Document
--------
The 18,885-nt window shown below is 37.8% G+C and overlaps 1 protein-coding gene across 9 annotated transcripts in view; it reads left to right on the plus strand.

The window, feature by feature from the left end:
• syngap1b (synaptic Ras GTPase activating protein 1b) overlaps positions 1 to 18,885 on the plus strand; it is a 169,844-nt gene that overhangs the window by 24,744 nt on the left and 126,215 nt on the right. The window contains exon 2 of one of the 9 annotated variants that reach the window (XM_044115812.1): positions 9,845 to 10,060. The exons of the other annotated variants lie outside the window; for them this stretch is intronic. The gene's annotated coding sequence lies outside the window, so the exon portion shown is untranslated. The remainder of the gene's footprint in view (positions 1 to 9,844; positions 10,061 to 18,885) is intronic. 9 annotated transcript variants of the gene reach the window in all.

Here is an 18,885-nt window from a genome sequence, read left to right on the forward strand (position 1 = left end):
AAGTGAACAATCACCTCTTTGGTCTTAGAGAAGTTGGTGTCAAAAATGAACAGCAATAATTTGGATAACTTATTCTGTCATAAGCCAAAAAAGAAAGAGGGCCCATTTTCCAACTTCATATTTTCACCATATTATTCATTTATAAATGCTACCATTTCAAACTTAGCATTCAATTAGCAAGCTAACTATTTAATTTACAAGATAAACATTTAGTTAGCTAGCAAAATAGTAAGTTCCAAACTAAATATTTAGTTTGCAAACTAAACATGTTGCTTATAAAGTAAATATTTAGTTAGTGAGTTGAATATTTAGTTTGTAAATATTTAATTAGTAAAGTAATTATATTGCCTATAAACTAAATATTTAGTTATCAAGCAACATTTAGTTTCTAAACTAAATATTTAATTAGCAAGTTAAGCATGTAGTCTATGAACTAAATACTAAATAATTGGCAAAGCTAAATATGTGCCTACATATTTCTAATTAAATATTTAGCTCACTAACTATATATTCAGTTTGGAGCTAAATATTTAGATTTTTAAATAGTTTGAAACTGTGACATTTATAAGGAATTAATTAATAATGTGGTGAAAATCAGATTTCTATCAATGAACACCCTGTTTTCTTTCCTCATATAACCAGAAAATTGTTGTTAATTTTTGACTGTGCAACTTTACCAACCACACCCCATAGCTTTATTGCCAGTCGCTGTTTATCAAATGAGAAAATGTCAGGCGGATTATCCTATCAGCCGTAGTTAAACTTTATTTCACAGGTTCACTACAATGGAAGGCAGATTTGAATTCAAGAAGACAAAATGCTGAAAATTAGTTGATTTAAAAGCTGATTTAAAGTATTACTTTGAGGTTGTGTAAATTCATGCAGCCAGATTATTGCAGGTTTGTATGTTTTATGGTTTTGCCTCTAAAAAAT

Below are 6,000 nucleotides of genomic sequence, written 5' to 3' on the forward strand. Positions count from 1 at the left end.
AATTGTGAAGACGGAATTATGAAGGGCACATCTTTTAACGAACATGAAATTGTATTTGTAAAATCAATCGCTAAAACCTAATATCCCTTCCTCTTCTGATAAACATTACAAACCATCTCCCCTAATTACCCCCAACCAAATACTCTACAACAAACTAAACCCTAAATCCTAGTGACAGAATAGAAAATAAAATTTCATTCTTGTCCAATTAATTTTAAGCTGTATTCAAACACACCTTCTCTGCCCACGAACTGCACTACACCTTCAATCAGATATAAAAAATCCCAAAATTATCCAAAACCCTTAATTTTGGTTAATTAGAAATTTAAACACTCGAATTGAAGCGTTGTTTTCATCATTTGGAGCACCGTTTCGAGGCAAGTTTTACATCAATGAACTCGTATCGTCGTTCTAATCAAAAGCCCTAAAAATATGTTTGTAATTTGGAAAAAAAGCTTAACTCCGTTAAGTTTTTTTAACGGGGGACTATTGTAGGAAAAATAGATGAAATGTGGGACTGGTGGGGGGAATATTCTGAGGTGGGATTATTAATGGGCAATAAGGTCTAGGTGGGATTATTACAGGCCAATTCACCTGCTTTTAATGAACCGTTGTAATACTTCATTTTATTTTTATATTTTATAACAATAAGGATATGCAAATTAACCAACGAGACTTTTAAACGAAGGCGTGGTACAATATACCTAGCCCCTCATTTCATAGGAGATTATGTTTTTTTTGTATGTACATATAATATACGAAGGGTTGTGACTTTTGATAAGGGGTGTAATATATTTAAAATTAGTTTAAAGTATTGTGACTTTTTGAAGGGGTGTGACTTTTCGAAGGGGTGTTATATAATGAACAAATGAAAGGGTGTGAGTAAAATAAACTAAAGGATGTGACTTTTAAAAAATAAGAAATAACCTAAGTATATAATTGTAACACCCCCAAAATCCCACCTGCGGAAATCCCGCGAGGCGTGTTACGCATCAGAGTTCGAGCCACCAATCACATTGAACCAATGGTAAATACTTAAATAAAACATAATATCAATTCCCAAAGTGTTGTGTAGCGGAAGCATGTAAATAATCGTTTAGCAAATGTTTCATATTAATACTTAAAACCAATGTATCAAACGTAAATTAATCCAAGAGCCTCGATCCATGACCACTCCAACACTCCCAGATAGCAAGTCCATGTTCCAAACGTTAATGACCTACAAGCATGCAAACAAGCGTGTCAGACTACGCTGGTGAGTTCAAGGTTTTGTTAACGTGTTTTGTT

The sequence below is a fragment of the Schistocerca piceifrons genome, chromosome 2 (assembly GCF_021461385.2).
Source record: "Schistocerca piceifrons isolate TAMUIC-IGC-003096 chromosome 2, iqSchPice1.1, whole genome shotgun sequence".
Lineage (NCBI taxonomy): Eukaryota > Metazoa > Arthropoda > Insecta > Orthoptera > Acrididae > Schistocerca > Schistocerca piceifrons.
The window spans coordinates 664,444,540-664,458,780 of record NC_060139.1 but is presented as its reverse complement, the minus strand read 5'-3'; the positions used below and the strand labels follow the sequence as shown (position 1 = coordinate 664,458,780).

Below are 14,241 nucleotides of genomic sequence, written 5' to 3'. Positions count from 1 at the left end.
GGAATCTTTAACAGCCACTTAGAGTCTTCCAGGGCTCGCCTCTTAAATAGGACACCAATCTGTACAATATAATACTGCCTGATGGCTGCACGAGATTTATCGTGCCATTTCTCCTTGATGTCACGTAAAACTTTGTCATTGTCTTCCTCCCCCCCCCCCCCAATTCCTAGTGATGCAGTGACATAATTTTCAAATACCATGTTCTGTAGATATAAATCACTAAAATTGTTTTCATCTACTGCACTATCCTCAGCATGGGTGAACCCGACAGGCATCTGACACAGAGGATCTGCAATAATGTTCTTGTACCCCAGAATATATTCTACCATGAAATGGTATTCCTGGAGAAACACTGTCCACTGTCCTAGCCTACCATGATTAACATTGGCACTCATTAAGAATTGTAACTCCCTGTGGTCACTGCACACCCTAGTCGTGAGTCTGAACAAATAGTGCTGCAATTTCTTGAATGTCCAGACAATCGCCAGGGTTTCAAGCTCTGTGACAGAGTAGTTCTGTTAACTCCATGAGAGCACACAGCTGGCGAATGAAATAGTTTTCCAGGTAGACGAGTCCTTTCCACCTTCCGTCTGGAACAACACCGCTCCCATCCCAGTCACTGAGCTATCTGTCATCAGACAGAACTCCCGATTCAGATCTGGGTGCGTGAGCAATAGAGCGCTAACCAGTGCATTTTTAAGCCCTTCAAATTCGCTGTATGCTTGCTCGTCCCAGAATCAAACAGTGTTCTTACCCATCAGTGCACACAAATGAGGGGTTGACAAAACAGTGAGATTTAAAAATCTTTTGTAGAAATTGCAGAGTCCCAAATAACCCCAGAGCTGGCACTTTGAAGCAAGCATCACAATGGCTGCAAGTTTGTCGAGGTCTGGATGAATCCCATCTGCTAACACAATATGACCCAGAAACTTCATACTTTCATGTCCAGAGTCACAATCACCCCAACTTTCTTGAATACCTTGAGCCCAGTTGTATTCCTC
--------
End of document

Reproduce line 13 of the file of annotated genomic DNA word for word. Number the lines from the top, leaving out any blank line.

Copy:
GGAATCTTTAACAGCCACTTAGAGTCTTCCAGGGCTCGCCTCTTAAATAGGACACCAATCTGTACAATATAATACTGCCTGATGGCTGCACGAGATTTATCGTGCCATTTCTCCTTGATGTCACGTAAAACTTTGTCATTGTCTTCCTCCCCCCCCCCCCCAATTCCTAGTGATGCAGTGACATAATTTTCAAATACCATGTTCTGTAGATATAAATCACTAAAATTGTTTTCATCTACTGCACTATCCTCAGCATGGGTGAACCCGACAGGCATCTGACACAGAGGATCTGCAATAATGTTCTTGTACCCCAGAATATATTCTACCATGAAATGGTATTCCTGGAGAAACACTGTCCACTGTCCTAGCCTACCATGATTAACATTGGCACTCATTAAGAATTGTAACTCCCTGTGGTCACTGCACACCCTAGTCGTGAGTCTGAACAAATAGTGCTGCAATTTCTTGAATGTCCAGACAATCGCCAGGGTTTCAAGCTCTGTGACAGAGTAGTTCTGTTAACTCCATGAGAGCACACAGCTGGCGAATGAAATAGTTTTCCAGGTAGACGAGTCCTTTCCACCTTCCGTCTGGAACAACACCGCTCCCATCCCAGTCACTGAGCTATCTGTCATCAGACAGAACTCCCGATTCAGATCTGGGTGCGTGAGCAATAGAGCGCTAACCAGTGCATTTTTAAGCCCTTCAAATTCGCTGTATGCTTGCTCGTCCCAGAATCAAACAGTGTTCTTACCCATCAGTGCACACAAATGAGGGGTTGACAAAACAGTGAGATTTAAAAATCTTTTGTAGAAATTGCAGAGTCCCAAATAACCCCAGAGCTGGCACTTTGAAGCAAGCATCACAATGGCTGCAAGTTTGTCGAGGTCTGGATGAATCCCATCTGCTAACACAATATGACCCAGAAACTTCATACTTTCATGTCCAGAGTCACAATCACCCCAACTTTCTTGAATACCTTGAGCCCAGTTGTATTCCTC